KIVALLIQ NEWS, Wednesday, May 16 2018
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Nunavut's award-winning voice of Kivalliq – Published Wednesdays ¥∂‡ç Ä¿Ω‰ÕÇœÀé´ú æƒúΩÇπÖÊíÇπØÀÒ ≤áˆ ï·∆¿Í´ – ÇÔ¿∞°úΩÖ¿ÖÙ·çâÒ áˆîπÍ´ NORTHERN NEWS SERVICES LIMITED 100% Northern owned and operated Publishers of: • Nunavut News/North • Inuvik Drum • Kivalliq News • Yellowknifer • NWT News/North • Hay River Hub Member of: • Manitoba Community Newspapers Association • Canadian Community Newspapers Association • Alberta Press Council Editor: Darrell Greer Associate Editor: Mikle Langenhan Box 657, Rankin Inlet, NU X0C 0G0 Phone: (867) 645-3223 Fax: (867) 645-3225 Toll free: (855) 447-2584 Email: email@example.com Website: www.nnsl.com/kivalliqnews Founder and President: J.W. (Sig) Sigvaldason firstname.lastname@example.org Publisher, CEO: Bruce Valpy email@example.com Chief Financial Officer: Judy Triffo Managing Editor: Mike W. Bryant firstname.lastname@example.org Kivalliq Advertising Representative: email@example.com Call collect: (867) 873-4031 Fax: (867) 873-8507 Publishing Office: Box 2820, Yellowknife, NT X1A 2R1 Phone: (867) 873-4031 Fax: (867) 873-8507 Email: firstname.lastname@example.org Website: www.nunavutnews.com ᐱᕙᓪᓕᐊᔪᓕᕆᔨ: ᑎᐊᕈ ᒍᕆᐅ ᐃᓄᒃᑎᑑᓕᕆᔨ: ᒪᐃᑯ ᓛᐃᓐᕼᐊᓐ Box 657, ᑲᖏᖅᖠᓂᖅ, ᓄᓇᕗᑦ X0C 0G0 ᐅᖃᓘᑎᖓ: (867) 645-3223 ᓱᑲᔪᒃᑯᑦ: (867) 645-3225 ᐊᑭᖃᖏᑦᑐᖅ: (855) 447-2584 ᖃᕆᑕᐅᔭᒃᑯᑦ: email@example.com ᖃᕆᑕᐅᔭᒃᑯᑦ: www.nunavutnews.com ᐱᕙᓪᓕᐊᔪᓕᕆᔨᒍᑎᓂᒃ ᐱᒋᐊᖅᑎᑦᓯᓯᒪᔪᖅ ᐊᖓᔪᖄᖑᑉᓗᓂᓗ: J.W. (Sig) Sigvaldason – firstname.lastname@example.org ᑐᓴᒐᒃᓴᓂᒃ ᓴᖅᑭᑎᑎᔨ ᑐᑭᒧᐊᒃᑎᑎᔨᓪᓚᕆᐅᑉᓗᓂᓗ: Bruce Valpy – email@example.com ᑮᓇᐅᔭᓕᔭᓕᕆᔨᒻᒪᕆᒃ: Judy Triffo ᐱᕙᓪᓕᐊᔪᓕᕆᔨᓄᑦ ᐊᖓᔪᖄᖅ: Mike W. Bryant – firstname.lastname@example.org ᑭᕙᓪᓕᕐᒥ ᐅᐃᕆᓴᐅᑎᓂᒃ ᓂᐅᕕᐊᒃᓴᓂᒃ ᑐᓴᒐᒃᓴᓕᕆᔨ: ᑎᐅᕆ ᑖᐱᓐ – email@example.com ᑲᓕᒃᑳᕈᓐᓇᖅᐳᓯ ᐅᕗᖓ ᐊᑭᖃᖏᑦᑐᖅ: (867) 873-4031 ᓱᑲᔪᒃᑯᑦ: (867) 873-8507 ᑐᓴᒐᒃᓴᓂᒃ ᑎᑎᕋᕐᕕᒃ: Box 2820, ᔭᓗᓇᐃᕝ, ᓄᓇᑦᓯᐊᖅ X1A 2R1 ᐅᖃᓘᑎᖓᑦ: (867) 873-4031 ᓱᑲᔪᒃᑯᑦ: (867) 873-8507 ᖃᕆᑕᐅᔭᒃᑯᑦ: firstname.lastname@example.org ᖃᕆᑕᐅᔭᒃᑯᑦ: www.nnsl.com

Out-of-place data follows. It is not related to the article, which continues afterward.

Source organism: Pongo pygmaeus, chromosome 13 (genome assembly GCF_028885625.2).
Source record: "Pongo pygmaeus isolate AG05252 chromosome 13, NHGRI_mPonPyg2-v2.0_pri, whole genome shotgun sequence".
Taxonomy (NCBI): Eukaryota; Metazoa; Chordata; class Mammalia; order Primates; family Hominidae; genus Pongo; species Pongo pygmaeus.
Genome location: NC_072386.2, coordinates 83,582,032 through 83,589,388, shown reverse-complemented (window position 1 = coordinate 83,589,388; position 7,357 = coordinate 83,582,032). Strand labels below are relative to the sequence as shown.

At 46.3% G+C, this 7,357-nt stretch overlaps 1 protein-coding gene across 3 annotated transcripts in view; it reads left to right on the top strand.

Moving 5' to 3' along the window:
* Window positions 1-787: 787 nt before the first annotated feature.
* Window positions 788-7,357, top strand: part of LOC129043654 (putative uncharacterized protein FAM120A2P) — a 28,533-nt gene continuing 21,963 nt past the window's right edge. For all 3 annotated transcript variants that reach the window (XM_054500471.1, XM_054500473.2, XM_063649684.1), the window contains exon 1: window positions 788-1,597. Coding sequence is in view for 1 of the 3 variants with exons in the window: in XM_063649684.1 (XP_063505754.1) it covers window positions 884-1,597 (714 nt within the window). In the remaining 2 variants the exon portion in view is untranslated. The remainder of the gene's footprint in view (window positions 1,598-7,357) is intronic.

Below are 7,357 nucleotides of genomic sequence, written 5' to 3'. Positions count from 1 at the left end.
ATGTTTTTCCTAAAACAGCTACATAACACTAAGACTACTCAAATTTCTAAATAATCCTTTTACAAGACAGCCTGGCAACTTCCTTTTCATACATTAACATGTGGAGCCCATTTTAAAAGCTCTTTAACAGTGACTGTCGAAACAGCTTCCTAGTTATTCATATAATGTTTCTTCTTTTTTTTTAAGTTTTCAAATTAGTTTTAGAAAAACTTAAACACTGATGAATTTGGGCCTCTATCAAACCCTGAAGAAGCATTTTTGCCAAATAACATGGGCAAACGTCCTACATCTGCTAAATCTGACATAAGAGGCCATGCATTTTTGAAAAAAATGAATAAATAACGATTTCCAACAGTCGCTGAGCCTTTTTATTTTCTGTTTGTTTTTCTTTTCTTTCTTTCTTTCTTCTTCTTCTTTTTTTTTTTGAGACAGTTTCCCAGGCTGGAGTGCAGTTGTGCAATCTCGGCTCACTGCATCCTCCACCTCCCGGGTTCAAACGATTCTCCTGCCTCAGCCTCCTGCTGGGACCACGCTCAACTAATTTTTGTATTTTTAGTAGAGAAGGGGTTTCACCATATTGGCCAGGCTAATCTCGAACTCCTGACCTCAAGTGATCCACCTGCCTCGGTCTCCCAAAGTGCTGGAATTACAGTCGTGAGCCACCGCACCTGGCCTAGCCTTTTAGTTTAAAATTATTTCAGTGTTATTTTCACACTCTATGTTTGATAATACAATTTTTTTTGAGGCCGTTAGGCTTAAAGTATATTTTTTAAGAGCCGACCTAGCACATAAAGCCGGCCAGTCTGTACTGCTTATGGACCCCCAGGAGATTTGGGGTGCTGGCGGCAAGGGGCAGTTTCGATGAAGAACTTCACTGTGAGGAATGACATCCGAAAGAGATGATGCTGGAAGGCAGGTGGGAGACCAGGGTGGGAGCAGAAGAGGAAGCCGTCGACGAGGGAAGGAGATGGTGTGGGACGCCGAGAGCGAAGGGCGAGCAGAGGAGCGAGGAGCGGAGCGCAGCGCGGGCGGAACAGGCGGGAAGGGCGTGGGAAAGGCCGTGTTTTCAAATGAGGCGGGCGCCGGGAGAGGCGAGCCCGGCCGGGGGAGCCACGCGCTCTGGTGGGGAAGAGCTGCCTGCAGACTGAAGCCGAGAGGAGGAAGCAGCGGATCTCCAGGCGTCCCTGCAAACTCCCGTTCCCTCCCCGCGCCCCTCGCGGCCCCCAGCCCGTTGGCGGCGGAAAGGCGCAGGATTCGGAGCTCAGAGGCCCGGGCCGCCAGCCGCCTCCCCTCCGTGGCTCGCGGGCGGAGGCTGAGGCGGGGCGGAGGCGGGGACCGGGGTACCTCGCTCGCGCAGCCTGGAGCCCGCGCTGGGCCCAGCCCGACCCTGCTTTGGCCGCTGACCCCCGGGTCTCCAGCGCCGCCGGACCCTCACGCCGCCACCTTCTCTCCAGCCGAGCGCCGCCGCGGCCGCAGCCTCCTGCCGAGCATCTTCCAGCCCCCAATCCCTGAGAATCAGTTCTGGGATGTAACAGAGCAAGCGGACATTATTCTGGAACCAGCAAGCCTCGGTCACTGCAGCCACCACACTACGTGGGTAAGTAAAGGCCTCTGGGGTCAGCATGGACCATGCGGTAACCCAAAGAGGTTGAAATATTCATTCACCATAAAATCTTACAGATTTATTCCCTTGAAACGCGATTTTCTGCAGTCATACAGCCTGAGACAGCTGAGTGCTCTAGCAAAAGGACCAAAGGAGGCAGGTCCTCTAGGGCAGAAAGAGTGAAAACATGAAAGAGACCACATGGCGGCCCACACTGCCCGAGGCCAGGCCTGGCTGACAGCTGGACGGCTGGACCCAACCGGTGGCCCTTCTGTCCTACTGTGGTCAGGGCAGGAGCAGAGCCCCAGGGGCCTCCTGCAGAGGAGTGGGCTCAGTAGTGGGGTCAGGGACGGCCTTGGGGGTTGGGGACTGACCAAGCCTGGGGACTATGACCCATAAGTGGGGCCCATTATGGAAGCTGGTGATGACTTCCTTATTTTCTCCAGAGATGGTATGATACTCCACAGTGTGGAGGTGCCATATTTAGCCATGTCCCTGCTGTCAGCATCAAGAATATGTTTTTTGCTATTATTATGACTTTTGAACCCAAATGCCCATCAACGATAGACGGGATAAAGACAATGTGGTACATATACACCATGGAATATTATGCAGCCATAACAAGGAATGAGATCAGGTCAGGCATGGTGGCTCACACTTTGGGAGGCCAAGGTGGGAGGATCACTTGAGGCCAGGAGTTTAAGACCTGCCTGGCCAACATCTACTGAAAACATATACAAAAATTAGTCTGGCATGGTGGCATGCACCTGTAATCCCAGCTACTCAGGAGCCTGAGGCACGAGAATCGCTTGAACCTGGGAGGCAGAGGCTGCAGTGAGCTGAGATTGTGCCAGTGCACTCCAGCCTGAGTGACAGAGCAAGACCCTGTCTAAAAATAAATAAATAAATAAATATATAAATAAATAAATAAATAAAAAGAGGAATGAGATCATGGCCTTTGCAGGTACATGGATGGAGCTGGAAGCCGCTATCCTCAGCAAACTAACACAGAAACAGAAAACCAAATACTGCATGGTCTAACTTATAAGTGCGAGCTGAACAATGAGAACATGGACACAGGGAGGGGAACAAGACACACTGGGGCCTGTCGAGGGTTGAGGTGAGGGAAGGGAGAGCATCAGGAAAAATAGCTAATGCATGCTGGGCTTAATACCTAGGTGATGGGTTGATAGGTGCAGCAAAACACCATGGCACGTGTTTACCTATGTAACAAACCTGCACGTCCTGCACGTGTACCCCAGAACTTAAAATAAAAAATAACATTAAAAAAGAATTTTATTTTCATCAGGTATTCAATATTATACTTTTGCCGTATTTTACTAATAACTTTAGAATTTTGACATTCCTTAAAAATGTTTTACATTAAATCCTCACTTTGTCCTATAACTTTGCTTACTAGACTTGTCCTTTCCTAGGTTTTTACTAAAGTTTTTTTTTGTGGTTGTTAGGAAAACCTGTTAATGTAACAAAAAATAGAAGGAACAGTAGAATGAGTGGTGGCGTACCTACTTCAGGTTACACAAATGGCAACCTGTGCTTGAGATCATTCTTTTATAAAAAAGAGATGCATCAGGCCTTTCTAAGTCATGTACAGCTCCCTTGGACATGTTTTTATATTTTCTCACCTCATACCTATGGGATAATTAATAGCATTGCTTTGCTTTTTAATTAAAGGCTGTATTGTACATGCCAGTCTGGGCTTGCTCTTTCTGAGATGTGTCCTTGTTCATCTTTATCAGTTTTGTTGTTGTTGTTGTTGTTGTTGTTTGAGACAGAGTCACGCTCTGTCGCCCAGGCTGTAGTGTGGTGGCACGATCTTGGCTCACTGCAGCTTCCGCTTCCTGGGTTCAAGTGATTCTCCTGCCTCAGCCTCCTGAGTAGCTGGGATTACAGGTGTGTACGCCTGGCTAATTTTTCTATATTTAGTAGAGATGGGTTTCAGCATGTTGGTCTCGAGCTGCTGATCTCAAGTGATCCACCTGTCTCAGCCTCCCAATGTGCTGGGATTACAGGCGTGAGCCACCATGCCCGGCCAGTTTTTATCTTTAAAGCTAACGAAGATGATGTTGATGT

r?9o3u iWK5, WzJx8i, mw 16, 2018 5
Community input a valuable commodity Northern News Services
Community input is a valuable commodity. It’s been quite refreshing to see Coun. Kelly Clark-Lindell soliciting community input as Rankin Inlet’s hamlet council moves cautiously and, hopefully, realistically forward on a new community centre. The needs of our community are many, and while an elder’s facility should be at or near the top of everyone’s wish list, a community centre would fight social isolation. Ditto a number of the other suggestions that have made their way back to Clark-Lindell. However, whether 80 per cent or 10 per cent of the ideas sent to the councillor prove themselves to be feasible, the fact she’s been actively seeking input from community members is a refreshing change of pace. Yes, council sessions are open to the public. That’s a crutch so many councillors of the past decade have leaned upon that there should be a silver variation hanging in council chambers to serve as a reminder to the average person. Were council to meet during the evening hours, the open-to-the-public notion would carry a bit more weight, but, not so with afternoon meetings that preclude the attendance of the vast majority of the working public. And don’t get me started on the number of times hamlet council has historically gone in-camera to debate issues that fall outside of the Municipal Act’s guidelines for doing so –